Veronica Davis couldn’t have put it better: “A lot of times we try to make women this monolithic group — but we’re not.”
From the Fender Bender LGBT crew out of Detroit to the Kidical Mass moms of Washington, D.C., there are countless subgroups within the women’s cycling movement — and, of course, bicycling at large. At the National Women’s Bicycling Forum we hosted a session on “Community-Based Bike Advocacy: Building the Movement from the Groud Up,” to unpack the diverse definition of “bicyclist” and explore how to encourage and engage underrepresented communities to ride.
With Davis, the co-founder of Black Women Bike DC (and member of the Women Bike Advisory Board) at the helm, we heard from three leaders from across the country: Jenna Burton, founder of Red, Bike and Green; Megan Odett, founder of Kidical Mass DC and Adonia Lugo, co-founder of CicLAvia, City of Lights, and Bicicultures (to name a few of her endeavors).
For Burton, the birth of RBG came from her desire to build a lifestyle around riding a bike — but seeing few other African Americans on Oakland streets or within the local biking culture. But, for Burton and RBG, cycling is a tool to building community. Here’s some of what she shared:
Drawing on black history: We carry with us this element of black history and people notice in the mission that we’re talking about more than just bike riding.We’re talking about health, we’re talking about sustainability, we’re talking about economic and environmental conditions. Our mission expanded into this three point plan that parallels the 10-point plan the Black Panthers came up with… The second element of history you can see in our aesthetic and logo and colors we wear: red, black and green. That’s really how we found the inspiration for the title of the organization.
Creating space: We put on community bike rides and the purpose of these rides is to create space for African Americans to come together and enjoy each others presence and ride bikes together. We go on two- or three-hour bikes rides that are intergenerational: It’s for families, for young people, for elders.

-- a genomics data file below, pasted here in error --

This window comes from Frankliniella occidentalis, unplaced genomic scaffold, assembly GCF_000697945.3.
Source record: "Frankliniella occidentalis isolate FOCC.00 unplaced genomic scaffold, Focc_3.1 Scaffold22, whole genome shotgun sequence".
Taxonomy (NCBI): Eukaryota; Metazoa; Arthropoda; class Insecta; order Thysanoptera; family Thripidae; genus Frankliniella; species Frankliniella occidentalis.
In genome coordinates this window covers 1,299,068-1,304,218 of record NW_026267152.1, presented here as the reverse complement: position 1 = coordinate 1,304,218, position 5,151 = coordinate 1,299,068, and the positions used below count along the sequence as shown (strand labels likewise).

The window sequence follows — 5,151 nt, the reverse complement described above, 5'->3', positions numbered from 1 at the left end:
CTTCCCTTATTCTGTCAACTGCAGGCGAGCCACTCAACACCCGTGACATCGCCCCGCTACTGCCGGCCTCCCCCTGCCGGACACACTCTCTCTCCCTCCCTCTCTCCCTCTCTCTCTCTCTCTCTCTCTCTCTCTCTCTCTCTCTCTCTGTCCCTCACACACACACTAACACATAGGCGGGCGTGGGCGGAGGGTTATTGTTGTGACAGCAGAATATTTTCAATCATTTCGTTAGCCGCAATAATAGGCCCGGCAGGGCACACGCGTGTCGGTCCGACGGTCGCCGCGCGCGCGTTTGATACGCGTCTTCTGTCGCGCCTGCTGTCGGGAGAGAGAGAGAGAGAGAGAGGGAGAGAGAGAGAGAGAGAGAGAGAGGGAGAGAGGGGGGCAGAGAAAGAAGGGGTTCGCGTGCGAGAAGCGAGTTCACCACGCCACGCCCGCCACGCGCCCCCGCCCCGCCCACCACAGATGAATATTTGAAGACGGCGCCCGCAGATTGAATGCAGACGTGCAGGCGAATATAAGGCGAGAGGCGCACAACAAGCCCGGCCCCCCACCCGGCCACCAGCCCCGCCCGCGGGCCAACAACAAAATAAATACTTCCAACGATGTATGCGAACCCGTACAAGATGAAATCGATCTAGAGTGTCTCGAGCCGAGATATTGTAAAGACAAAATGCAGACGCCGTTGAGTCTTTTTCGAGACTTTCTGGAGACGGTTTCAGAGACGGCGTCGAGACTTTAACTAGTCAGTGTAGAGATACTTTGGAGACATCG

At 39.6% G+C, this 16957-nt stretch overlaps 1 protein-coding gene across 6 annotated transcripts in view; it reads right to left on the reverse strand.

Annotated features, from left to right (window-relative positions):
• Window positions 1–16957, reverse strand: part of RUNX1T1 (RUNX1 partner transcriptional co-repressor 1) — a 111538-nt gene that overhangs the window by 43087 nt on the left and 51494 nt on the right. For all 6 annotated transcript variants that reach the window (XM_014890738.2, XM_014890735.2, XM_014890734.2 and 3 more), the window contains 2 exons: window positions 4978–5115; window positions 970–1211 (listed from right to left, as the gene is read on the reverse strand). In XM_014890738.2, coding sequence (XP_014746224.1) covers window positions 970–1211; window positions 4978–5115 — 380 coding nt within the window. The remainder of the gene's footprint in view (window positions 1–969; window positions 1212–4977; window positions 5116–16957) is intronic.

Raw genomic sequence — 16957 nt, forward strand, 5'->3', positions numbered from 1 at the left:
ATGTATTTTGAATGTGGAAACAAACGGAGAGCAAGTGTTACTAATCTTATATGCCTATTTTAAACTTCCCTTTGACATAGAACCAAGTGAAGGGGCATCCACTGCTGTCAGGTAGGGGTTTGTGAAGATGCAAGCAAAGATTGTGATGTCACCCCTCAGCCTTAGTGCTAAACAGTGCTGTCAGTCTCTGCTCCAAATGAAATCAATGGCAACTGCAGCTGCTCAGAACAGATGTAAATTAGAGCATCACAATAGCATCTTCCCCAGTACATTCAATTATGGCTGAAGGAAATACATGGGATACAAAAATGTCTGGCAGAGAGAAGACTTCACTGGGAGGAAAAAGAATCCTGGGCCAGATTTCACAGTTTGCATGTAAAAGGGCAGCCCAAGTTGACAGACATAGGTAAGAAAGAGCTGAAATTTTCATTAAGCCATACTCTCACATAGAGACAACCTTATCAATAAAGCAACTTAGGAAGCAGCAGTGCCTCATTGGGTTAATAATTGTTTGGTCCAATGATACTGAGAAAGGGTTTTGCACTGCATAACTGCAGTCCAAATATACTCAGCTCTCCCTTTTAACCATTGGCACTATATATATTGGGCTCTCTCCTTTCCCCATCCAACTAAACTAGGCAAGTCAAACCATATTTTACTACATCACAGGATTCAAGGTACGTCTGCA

Being visible: We are establishing a presence, not only in the Oakland community, but among the African American population within the Oakland community. We’re creating visibility, representing an image of what bike riding can look like within the black community. The more people see it, the more it becomes commonplace and less intimidating.
Empowering riders: Our bikes rides serve a number of purposes. It makes it less intimidating. Some of our cyclists come on a bike ride for the first time in their lives or since they were 9-years-old. After that first bike ride, it becomes easier and easier to form a lifestyle around bike riding.
Addressing gentrification: Oakland is part of a larger metro area that’s rapidly changing. It’s economically changing, changing what it looks like in terms of the people who live there and don’t live there. These bike rides are a social response to way those communities are changing. Just that visibility is a reminder that this is also a space where African Americans have been living for generations. A lot of people say that bike lanes are the first sign of gentrification, but by using those bike lanes and taking up that space, it’s a reminder that these bike lanes are for us, as well. It’s a great way to engage in community and to have these conversations that are about more than just bike riding.
Establishing a new bike culture: The great thing about what we’ve been doing over the past few years has been establishing a culture around bike riding. We talk a lot about how we need to diversify the bike movement and diversify cyclists and the industry, but the change needs to happen within communities themselves, especially underrepresented and disadvantaged communities. One of our favorite sayings is “It’s bigger than bikes.” We’re using bikes as a tool for community development. We have this aesthetic — we’re wearing the colors and the history and the style that is unique and well-received with black community… We use the black power fists in some of our images and, as it becomes part of the culture, we’ll start to see more black people getting excited about bikes — for reasons we don’t think about right away.
Click here to watch Burton’s full presentation — and stayed tuned for more insight from the panel tomorrow.
Carolyn SzczepanskiCarolyn joined the League in March 2012, after two years at the Alliance for Biking & Walking. In addition to managing the League's blog, magazine and other communications, Carolyn organized the first National Women's Bicycling Summit and launched the League's newest program: Women Bike. Before she crossed over to advocacy, she was a professional journalist for nearly 10 years.